She had a congenital diaphragmatic hernia (CDH), a condition where a hole in the diaphragm allows abdominal organs to move into the chest. And this case was especially serious.

Though less common, hernias on the body’s right side are more dangerous because the liver, a larger organ, can move into the chest cavity, impairing lung development, impeding blood vessel functionality and ultimately causing pulmonary hypertension, says Dr. Mustafa Kabeer, Alicia’s surgeon at CHOC.

Just 20 percent of CDH cases are right-sided, and about 40-50 percent of babies nationwide survive their treatment; conversely, more common left-sided hernias yield about an 80-90 percent survival rate, Dr. Kabeer says.

Prenatal meetings remain key

After the diagnosis, Alicia’s mother Marlen began meeting with Dr. Kabeer and other specialists to prepare for her baby’s birth and treatment afterward.

“It helped because we had the prenatal meeting,” Dr. Kabeer says. “That way, parents can connect a face to a particular job in the care of their baby. They are educated and know what to expect during treatment.”

Just hours after her birth, Alicia’s condition began dramatically deteriorating. A transfer to CHOC was necessary, and Marlen and her husband were warned that Alicia would not likely survive the 2-mile ambulance ride.

But she made it, and quickly began treatment under a life-saving device called extracorporeal membrane oxygenation (ECMO) to help her compromised lungs. First pioneered at CHOC about 40 years ago, ECMO is a heart and lung bypass machine that can be used to rest a failing heart or lungs, providing complete support until the organs recover.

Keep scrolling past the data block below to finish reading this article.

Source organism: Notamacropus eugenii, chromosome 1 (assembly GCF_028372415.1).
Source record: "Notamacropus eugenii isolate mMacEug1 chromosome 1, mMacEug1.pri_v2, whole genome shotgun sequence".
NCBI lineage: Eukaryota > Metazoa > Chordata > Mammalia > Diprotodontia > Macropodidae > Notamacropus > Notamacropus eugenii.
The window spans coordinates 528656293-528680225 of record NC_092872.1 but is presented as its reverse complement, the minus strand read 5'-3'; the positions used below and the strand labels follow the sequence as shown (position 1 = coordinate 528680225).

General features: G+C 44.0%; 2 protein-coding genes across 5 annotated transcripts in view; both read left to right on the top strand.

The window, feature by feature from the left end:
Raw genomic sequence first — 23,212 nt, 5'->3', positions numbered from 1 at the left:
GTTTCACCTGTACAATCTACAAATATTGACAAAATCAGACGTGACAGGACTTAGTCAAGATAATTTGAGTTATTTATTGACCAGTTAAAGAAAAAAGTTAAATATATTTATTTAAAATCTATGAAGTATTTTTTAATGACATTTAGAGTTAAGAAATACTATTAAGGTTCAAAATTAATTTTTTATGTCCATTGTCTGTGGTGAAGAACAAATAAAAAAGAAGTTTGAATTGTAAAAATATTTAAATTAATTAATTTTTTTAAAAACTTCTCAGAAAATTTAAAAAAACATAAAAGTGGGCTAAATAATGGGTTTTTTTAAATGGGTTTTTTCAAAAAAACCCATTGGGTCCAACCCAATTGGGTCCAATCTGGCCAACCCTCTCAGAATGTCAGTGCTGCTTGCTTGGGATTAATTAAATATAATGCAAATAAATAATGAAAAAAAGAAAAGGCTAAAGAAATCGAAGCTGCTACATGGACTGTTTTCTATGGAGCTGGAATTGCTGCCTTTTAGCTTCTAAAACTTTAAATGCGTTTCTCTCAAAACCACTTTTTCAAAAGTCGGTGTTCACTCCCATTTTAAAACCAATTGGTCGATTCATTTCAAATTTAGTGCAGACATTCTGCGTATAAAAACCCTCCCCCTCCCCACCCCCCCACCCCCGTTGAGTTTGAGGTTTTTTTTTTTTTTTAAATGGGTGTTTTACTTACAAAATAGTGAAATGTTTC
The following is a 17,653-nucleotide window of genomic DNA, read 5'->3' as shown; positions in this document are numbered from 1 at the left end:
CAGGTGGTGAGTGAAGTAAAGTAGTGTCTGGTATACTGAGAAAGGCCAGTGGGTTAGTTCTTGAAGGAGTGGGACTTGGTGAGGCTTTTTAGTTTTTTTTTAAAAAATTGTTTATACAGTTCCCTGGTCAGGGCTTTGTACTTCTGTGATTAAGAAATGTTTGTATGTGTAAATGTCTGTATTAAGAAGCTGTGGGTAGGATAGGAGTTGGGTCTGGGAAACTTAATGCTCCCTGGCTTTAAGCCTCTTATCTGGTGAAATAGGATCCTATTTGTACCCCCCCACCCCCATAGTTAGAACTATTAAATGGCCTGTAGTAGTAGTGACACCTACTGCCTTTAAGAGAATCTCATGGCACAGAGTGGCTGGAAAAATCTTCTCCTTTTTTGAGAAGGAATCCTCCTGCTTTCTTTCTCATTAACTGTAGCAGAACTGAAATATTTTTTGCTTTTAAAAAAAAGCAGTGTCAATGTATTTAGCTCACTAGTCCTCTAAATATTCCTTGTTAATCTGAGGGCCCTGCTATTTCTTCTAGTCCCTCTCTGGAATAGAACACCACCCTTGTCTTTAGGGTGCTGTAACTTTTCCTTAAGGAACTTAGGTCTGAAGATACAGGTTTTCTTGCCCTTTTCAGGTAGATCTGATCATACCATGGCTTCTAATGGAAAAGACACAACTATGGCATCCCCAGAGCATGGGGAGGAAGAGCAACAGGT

About a week later, Dr. Kabeer performed the procedure to repair the diaphragmatic hernia, all while Alicia remained on ECMO with substantially high risks of uncontrollable bleeding due to the blood thinners needed while on the treatment.

Alicia sailed through the surgery with little bleeding, but within the next day or so, Dr. Kabeer needed to perform two separate procedures to relieve pressure building inside her abdomen that compromised blood flow to the lower half of her body.

Two weeks old and five surgeries

Shortly after this surgery, Alicia began to bleed. During the next four days, she had ongoing bleeding and during the fourth day, lost about 1,500 mL of blood, or about six times her normal blood volume. Hospital staff kept her stable, and Alicia was taken off of ECMO. Two days later, Dr. Kabeer performed a final surgery to close her abdomen, which had been left open all of this time to decrease pressure.

“All of those surgeries were very high-risk surgeries,” Marlen says. “There was a very high chance she wouldn’t make it, but she did perfectly.”

Throughout the entire process, Dr. Kabeer communicated with Marlen and Omar about the risks of the surgeries. And like every other time Alicia’s parents were cautioned about her survival, the tiny infant fought back.

Baby Alicia today.
Baby Alicia a few months after her surgeries.

“Even though it’s a difficult subject, and a complicated, emotional and anxiety-provoking issue, we want parents to understand the problem their child is facing and that we’re trying to help them and their baby overcome it,” Dr. Kabeer says. “That connection and rapport are very important and it all stems from honesty.”

“It involved a very transparent discussion,” Dr. Kabeer said. “I laid out for them all of the issues and all of my concerns, and made them see that we’re going to do our best and face these challenges together. I want to give parents reassurance and security to know that not only are they in a good place, but they’re with staff who are well trained.”

Coordinated care in the Surgical NICU

Between her five surgeries and afterward, Alicia was closely monitored inside CHOC’s Surgical Neonatal Intensive Care Unit, a special part of the hospital’s main NICU dedicated to the care of babies who need surgery.

In the unit, the team cares for patients jointly, discussing the cases of children like Alicia as a group and forming a treatment plan that often calls for the expertise of other specialties at CHOC.

After several months in the Surgical NICU, Alicia went home with her family. Today, she is a happy, charismatic four-year-old.

alicia-today-beach
Today, Alicia is a thriving four-year-old.

“Alicia’s case reinforces the fact that babies are extremely resilient,” Dr. Kabeer says. “It’s amazing that she tolerated all of this. Every patient is unique and this is a perfect example of why we should give them every chance possible.”